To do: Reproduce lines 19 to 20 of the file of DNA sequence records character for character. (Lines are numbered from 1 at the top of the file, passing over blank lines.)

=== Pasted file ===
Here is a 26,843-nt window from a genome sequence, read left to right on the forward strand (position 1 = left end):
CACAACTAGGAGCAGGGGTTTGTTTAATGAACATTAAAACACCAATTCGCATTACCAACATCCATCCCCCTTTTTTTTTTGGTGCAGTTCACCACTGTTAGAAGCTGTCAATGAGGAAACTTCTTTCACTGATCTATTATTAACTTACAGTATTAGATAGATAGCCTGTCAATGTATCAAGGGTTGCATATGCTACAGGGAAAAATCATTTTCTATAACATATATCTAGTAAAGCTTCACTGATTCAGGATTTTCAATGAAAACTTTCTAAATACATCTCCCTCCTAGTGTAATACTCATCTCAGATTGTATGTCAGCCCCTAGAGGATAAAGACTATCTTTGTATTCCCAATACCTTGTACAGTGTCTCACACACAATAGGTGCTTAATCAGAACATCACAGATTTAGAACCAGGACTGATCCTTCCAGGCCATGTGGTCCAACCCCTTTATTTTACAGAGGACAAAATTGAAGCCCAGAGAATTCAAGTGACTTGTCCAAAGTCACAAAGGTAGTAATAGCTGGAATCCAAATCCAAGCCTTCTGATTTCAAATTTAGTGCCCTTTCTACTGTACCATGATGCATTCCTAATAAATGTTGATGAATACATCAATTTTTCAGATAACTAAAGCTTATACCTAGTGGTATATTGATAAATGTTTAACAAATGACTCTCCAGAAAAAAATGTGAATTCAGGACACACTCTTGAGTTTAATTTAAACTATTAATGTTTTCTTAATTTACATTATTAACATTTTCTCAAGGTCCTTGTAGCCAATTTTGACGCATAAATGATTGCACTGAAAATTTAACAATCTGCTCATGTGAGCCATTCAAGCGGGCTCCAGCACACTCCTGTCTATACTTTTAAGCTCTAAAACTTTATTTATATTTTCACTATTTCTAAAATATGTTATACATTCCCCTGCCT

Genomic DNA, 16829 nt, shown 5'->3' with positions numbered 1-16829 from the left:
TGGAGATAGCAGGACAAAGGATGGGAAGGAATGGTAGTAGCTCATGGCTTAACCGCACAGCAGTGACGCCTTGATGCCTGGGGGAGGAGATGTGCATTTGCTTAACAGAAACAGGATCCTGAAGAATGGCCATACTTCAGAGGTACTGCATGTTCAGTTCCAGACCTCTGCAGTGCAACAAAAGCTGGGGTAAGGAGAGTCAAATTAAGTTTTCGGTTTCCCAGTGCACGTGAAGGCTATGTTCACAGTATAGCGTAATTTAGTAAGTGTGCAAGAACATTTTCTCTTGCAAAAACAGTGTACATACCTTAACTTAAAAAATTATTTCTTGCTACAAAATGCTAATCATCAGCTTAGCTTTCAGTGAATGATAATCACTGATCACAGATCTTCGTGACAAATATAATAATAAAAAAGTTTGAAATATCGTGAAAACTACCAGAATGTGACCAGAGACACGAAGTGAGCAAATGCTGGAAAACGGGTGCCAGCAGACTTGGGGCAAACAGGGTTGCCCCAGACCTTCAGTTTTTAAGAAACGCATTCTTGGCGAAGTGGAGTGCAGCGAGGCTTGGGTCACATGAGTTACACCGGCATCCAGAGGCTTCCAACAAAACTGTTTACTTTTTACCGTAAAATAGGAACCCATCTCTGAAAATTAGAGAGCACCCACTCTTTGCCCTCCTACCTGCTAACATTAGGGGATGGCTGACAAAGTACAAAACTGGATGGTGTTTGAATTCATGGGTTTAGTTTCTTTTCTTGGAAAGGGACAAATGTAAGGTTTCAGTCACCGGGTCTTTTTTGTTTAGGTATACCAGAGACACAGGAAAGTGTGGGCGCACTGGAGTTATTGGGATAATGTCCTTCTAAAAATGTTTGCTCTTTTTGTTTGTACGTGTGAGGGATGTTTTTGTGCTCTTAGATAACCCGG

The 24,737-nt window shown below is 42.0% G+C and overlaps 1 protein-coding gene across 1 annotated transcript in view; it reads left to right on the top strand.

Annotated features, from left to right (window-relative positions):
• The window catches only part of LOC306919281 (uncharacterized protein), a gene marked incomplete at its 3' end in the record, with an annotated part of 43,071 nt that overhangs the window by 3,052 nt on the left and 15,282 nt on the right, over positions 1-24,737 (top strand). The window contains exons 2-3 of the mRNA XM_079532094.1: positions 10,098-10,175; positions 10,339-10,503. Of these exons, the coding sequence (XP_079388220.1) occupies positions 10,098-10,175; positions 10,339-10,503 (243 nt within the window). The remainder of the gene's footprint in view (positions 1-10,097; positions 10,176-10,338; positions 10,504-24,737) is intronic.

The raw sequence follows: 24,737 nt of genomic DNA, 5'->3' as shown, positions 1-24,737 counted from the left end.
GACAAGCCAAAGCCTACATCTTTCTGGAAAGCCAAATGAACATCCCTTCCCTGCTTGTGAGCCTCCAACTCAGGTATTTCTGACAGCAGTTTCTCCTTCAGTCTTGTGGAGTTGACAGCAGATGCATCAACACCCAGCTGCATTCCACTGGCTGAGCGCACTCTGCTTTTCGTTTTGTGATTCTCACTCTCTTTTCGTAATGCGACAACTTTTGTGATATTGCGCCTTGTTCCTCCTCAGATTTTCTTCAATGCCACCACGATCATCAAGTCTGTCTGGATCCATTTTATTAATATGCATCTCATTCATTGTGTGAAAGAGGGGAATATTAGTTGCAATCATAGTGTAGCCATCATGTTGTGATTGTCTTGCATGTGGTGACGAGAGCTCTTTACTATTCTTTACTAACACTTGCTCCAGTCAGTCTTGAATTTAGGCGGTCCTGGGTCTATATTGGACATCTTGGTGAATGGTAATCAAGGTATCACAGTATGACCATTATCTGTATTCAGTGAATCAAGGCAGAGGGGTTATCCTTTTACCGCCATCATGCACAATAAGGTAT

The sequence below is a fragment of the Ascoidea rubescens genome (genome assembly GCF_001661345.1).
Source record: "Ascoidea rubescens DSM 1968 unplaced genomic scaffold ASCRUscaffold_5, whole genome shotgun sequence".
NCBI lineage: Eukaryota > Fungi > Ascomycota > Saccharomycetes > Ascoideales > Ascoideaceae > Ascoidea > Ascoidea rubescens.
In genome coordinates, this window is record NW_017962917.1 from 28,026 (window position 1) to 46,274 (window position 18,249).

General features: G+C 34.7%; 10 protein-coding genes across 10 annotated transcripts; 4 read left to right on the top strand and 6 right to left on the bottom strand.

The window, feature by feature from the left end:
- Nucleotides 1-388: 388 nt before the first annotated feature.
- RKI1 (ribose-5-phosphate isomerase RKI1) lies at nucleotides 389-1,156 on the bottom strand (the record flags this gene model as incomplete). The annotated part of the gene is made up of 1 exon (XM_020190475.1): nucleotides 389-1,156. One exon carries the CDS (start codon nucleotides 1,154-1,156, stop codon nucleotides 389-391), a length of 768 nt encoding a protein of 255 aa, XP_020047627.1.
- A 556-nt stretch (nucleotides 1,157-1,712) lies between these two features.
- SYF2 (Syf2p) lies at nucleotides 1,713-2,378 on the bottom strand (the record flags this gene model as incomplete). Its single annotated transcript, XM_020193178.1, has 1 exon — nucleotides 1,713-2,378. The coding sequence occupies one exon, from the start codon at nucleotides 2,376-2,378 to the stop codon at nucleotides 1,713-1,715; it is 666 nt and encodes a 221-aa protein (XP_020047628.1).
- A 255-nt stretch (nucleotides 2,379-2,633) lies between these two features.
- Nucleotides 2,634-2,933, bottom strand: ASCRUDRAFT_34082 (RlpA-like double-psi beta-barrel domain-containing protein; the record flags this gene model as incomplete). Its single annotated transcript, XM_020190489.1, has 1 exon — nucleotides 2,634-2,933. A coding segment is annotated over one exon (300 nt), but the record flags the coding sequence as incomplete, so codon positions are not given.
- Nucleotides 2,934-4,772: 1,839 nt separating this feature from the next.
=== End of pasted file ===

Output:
- SYF2 (Syf2p) lies at nucleotides 1,713-2,378 on the bottom strand (the record flags this gene model as incomplete). Its single annotated transcript, XM_020193178.1, has 1 exon — nucleotides 1,713-2,378. The coding sequence occupies one exon, from the start codon at nucleotides 2,376-2,378 to the stop codon at nucleotides 1,713-1,715; it is 666 nt and encodes a 221-aa protein (XP_020047628.1).
- A 255-nt stretch (nucleotides 2,379-2,633) lies between these two features.